Inheritance in Java with Example Programs

Inheritance is one of the important concept in OOPs. Java Inheritance is a process by which one class can re-use the methods and fields of other class. The Derived class(Sub class – The class which inherits the Parent class) re-uses the methods and variables of the Base class(Super class).

Inheritance represents IS-A relationship which is also called as Parent-Child relationship. (i.e) A Parent class can have any number of Child class whereas a Child class can have only one Parent class. Child class inherits the Parent class using extends keyword.

Inheritance in Java Example

Lets take the below example where Cycle class is the Super class. The Cycle class will have the common properties of a cycle such as gear and speed. The sub class here is the MountainCycle which extends the Cycle class. MountainCycle will have all the attributes of a Cycle and also has its own attribute to differentiate from other sub class. Since we are using Inheritance we need not re-write the speed and gear property for the MountainCycle again.

package com.javainterviewpoint;
class Cycle {
    int gear;
    String speed;
    public Cycle(){}
    public Cycle(int gear,String speed)
    {
        this.gear = gear;
        this.speed = speed;
    }
    
 }
 // MountianCycle is the Sub Class of Cycle
 class MountianCycle extends Cycle 
 {
     String color;
     
    public MountianCycle(String color)
    {
        this.color = color;
    }
    //Method to display both Cycle and MountianCycle class attributes
    public void ride()
    {
        System.out.println("Number of Gear : \""+gear+"\"");
        System.out.println("Speed of Cycle : \""+speed+"\"");
        System.out.println("Color of Cycle : \""+color+"\"");
    }
 }
public class InheritanceTest 
{
    public static void main(String args[]) 
    {
        //Create object of the Sub Class(MountianCycle)
        MountianCycle mb = new MountianCycle("Blue");
        //Set the values to the Cycle class attributes through MountianCycle object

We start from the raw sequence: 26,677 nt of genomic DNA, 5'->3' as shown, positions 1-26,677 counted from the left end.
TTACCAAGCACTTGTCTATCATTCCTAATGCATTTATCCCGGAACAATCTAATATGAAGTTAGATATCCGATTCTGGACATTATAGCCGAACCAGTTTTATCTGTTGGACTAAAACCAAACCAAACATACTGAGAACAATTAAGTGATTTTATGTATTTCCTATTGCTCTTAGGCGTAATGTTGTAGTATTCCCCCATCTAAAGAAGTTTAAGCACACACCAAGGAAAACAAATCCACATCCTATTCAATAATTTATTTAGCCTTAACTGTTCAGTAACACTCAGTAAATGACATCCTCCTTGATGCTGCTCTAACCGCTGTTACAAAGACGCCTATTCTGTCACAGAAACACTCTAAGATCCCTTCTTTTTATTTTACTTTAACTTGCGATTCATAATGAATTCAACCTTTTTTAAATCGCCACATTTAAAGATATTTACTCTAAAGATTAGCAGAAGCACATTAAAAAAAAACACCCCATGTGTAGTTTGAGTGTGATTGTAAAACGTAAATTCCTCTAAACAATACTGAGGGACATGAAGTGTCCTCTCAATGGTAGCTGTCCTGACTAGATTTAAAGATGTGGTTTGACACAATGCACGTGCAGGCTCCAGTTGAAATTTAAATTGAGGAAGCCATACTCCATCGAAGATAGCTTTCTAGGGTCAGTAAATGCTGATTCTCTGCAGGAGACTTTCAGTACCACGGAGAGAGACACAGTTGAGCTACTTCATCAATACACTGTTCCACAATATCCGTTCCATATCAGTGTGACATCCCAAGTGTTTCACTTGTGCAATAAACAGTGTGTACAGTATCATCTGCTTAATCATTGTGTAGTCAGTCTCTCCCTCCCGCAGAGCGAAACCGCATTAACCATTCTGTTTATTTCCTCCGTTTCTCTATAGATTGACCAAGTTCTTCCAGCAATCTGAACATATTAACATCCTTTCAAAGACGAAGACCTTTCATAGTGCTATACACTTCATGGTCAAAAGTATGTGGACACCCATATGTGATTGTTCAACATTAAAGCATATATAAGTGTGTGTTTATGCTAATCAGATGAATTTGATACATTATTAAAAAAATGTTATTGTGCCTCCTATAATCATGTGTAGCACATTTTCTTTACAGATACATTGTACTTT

mb.speed = "50kmh";
        mb.gear = 5;
        mb.ride();
     }
}

When we run the above code we will get the below output.

Output: 

Number of Gear : "5"
Speed of Cycle : "50kmh"
Color of Cycle : "Blue"

Different Types of Inheritance in Java

Below are different types of Inheritance in Java, some are directly supported and some are indirectly supported through Java Interfaces.

  1. Single Inheritance
  2. Multiple Inheritance (Through Interface)
  3. Multilevel Inheritance
  4. Hierarchical Inheritance
  5. Hybrid Inheritance (Through Interface)

We will be looking at each of inheritance types at later point.

Private Access Modifier in Java Inheritance

A sub class can take all the attributes of a super class which is having public and protected access, it cannot access a private members of the parent class, as the private variable belongs to that class itself. In those cases the we can access those private members of the parent class using a public access methods (getters & setters). Lets change the Cycle class to have private members.

package com.javainterviewpoint;
class Cycle {
    private int gear;
    private String speed;
    public Cycle(){}
    public Cycle(int gear,String speed)
    {
        this.gear = gear;
        this.speed = speed;
    }
    public int getGear() {
        return gear;
    }
    public void setGear(int gear) {
        this.gear = gear;
    }
    public String getSpeed() {
        return speed;
    }
    public void setSpeed(String speed) {
        this.speed = speed;
    }
}
 // MountianCycle is the Sub Class of Cycle
 class MountianCycle extends Cycle 
 {
     String color;
     
    public MountianCycle(String color)
    {
        this.color = color;
    }
    //Method to display both Cycle and MountianCycle class attributes
    public void ride()
    {
        /**The below code will throw error as we are 
        accessing the private member directly**/
       /* System.out.println("Number of Gear : \""+gear+"\"");
        System.out.println("Speed of Cycle : \""+speed+"\"");*/
        System.out.println("Color of Cycle : \""+color+"\"");
    }
 }
public class InheritanceTest 
{
    public static void main(String args[]) 
    {
        //Create object of the Sub Class(MountianCycle)
        MountianCycle mb = new MountianCycle("Blue");